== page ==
Ep 199: Backlink Due Diligence & Tech SEO with Rad Paluszak

Technical SEO is a vital part of any SEO strategy. Without it, search engines could not access your site at all. 

For today’s valuable episode, I together with my amazing guest Rad Paluszak will break down the complex technical SEO issues.

Rad Paluszak is a web developer and software architect with 20 years’ experience. He is a technical mastermind in the SEO industry since 2010. Rad helped Matt Diggity run his SEO agency The Search Initiative and Matthew Woodward with Search Logistics.

He recently founded Husky Hamster, an outreach link-building company. Rad’s specializations include international and technical SEO, machine learning and understanding, as well as looking at SEO from business and management perspectives.

Our conversation focused on the following topics such as SEO due diligence and determining the value of backlinks. 

We also discussed the site audit and how to do it even if you’re an SEO expert? What work goes into building a good backlink campaign? And what are the tech SEO fixes to increase your site’s page rankings and speed?

Lastly, Rad answered, “What do most bloggers get wrong when buying backlinks?”

Explore the technical SEO and backlink strategies that can improve your site’s overall performance so it can land on top of the SERP!

Check out this amazing episode!

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Episode Highlights

03:08 What does Rad do?

04:46 The metrics that Rad looks for in SEO due diligence

09:09 How to clean up the Backlink profile?

18:05 Is it good to remove the backlinks?

23:30 Where do people go wrong in buying backlinks?

33:36 Trust in Google Search Engine’s perspective

36:24 Rad’s best advice about backlinks!

38:45 Common Tech SEO fixes 

49:11 Where can you find Rad?

Courses & Training

Courses & Training

Key Takeaways

Rad is very careful with any assessments of the content, especially if it’s a big info website or an affiliate website because when there’s something broken with the content, it’s very difficult to fix. Sometimes you basically would have to rewrite everything.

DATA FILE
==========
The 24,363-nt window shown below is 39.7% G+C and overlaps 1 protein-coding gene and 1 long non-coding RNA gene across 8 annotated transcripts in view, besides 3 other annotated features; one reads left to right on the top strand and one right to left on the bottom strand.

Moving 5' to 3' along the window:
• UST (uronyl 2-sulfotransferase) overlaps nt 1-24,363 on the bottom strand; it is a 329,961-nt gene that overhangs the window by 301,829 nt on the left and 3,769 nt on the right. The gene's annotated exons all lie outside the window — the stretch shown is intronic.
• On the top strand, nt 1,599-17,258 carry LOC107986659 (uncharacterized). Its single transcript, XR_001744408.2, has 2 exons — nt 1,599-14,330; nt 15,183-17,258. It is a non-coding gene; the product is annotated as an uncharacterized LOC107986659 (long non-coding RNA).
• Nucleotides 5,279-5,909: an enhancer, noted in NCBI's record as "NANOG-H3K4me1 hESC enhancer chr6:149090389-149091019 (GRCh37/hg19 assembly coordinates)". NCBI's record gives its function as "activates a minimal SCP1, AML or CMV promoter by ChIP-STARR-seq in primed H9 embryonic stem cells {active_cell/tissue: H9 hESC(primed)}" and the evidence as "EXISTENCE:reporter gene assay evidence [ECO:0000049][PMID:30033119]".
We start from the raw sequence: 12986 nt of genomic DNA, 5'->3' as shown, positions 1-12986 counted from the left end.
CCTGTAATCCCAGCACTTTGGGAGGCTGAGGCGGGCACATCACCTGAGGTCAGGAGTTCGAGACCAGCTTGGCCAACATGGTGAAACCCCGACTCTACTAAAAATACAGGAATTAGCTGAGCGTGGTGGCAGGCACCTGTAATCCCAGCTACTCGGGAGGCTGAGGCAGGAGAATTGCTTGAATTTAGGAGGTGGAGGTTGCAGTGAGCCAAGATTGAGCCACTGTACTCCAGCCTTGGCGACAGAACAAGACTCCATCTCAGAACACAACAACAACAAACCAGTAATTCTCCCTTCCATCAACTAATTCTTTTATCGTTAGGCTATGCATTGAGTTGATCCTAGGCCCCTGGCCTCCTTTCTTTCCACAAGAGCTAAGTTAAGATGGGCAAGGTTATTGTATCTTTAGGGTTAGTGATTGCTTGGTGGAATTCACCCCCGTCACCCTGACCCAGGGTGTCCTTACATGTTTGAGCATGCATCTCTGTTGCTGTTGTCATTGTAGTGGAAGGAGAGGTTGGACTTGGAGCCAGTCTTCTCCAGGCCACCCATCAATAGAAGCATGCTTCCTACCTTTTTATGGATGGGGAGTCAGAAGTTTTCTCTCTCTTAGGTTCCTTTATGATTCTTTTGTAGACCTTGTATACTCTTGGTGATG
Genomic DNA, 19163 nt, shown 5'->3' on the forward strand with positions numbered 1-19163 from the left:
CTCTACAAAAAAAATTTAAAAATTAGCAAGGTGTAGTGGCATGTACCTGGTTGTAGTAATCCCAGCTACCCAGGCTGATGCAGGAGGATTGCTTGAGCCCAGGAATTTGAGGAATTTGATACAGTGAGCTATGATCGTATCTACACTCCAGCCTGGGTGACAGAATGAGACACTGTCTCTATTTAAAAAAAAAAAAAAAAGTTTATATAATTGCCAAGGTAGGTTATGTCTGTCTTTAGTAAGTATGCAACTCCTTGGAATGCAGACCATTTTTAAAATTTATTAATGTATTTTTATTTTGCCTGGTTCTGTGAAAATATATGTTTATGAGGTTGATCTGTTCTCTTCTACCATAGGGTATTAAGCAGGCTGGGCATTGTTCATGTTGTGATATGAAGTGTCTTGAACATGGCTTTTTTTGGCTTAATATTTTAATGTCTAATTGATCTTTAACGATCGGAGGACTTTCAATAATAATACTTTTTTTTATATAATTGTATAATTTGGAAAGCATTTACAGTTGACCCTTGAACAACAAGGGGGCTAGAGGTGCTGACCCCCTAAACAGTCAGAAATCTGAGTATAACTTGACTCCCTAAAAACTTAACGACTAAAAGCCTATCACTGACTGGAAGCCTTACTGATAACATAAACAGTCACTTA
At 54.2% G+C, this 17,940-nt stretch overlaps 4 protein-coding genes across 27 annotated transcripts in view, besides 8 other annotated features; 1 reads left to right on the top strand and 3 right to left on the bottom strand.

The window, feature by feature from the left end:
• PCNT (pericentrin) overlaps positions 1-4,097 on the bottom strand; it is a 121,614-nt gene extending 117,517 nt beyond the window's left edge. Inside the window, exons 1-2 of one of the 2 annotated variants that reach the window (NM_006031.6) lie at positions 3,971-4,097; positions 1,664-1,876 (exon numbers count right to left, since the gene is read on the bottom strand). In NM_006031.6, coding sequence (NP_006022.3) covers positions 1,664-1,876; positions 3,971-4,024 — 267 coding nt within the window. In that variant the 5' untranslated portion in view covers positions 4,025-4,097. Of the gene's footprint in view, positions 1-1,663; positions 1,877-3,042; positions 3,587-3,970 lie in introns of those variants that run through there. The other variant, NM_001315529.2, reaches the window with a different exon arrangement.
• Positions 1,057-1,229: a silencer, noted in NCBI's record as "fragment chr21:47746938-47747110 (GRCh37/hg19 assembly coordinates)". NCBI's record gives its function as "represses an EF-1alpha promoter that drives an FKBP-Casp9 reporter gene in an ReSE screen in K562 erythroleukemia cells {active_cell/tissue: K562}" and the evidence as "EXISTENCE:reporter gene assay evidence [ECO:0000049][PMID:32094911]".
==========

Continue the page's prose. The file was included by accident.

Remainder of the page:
➥ It’s best not to look at only one source of the information about backlinks analysis. Basically, the more tools you have at your disposal, the better and more comprehensive image of the site’s link profile you will have.

➥ The common tech SEO issues that you should be aware of are index management, using tags, and optimizing the site’s page speed.

About The Guest

Rad Paluszak is a web developer and software architect with 20 years’ experience. He is a technical mastermind in the SEO industry since 2010. Rad helped Matt Diggity run his SEO agency The Search Initiative and Matthew Woodward with Search Logistics.

He recently founded Husky Hamster, an outreach link-building company. Rad’s specializations include international and technical SEO, machine learning and understanding, as well as looking at SEO from business and management perspectives.


Connect with Rad Paluszak


Jaryd Krause (0:00)

Do you know the real risks of backlinks for your website? Hi, I'm Jaryd Krause host of the buying online businesses podcast and today I'm speaking with Rad Paluszak, who is a web developer and Software Architect with 20 years’ experience. He is a technical SEO mastermind in the industry since 2010. He has helped Matt Diggity run his SEO agency, the Search Initiative and Matthew Woodward with the Search Logistics, he has recently founded Husky Hamster outreach link building company.

Now, Rad specializations include international and technical SEO, machine learning and understanding as well as looking at SEO from Business and Management perspectives. Now, this is such a valuable episode if you're going to buy a website business that has backlinks, which I'm sure it does be crazy not to. This is the podcast episode that you need to listen to. Also, if you're going to buy a site and grow it, you need to listen to this. In this podcast episode, Rad and I talk about SEO due diligence. We talked about things that you should be looking at when you're doing SEO due diligence, specifically, backlink due diligence, why some backlinks are good, why some are not how to, you know, look at those backlinks, what tools you should be looking at how many tools you should be using when you're looking at backlinks and doing due diligence on them?

And what are some of the metrics? And what are some of the things around PBN that you should be looking for? And are there good PBN or bad PBN? And what's the difference between those, we also talk about how to measure backlinks, the ones that you may be purchasing when you're doing a backlink building strategy, how to measure the worth and the value of a backlink for your business. And for your site audit of just the DR. We talk about traffic, we talk about intent of traffic, and we’ll talk about where the links may come from.

We also talk about tech SEO fixes. Now, most websites, you can go into tech SEO, and you can just take SEO as a never ending battle. I shouldn't say battle but a never ending story of things that you can continuously fix. We talked about some of the main common ones like page rankings and site speed and how you can make those better. So you can have your site and your pages rank higher, bring in more traffic and so your site speed can be that much more efficient. We also talk about plugins and all that sort of stuff. So there's so much value in this podcast episode. Now we did talk about buying sites and doing due diligence in this episode.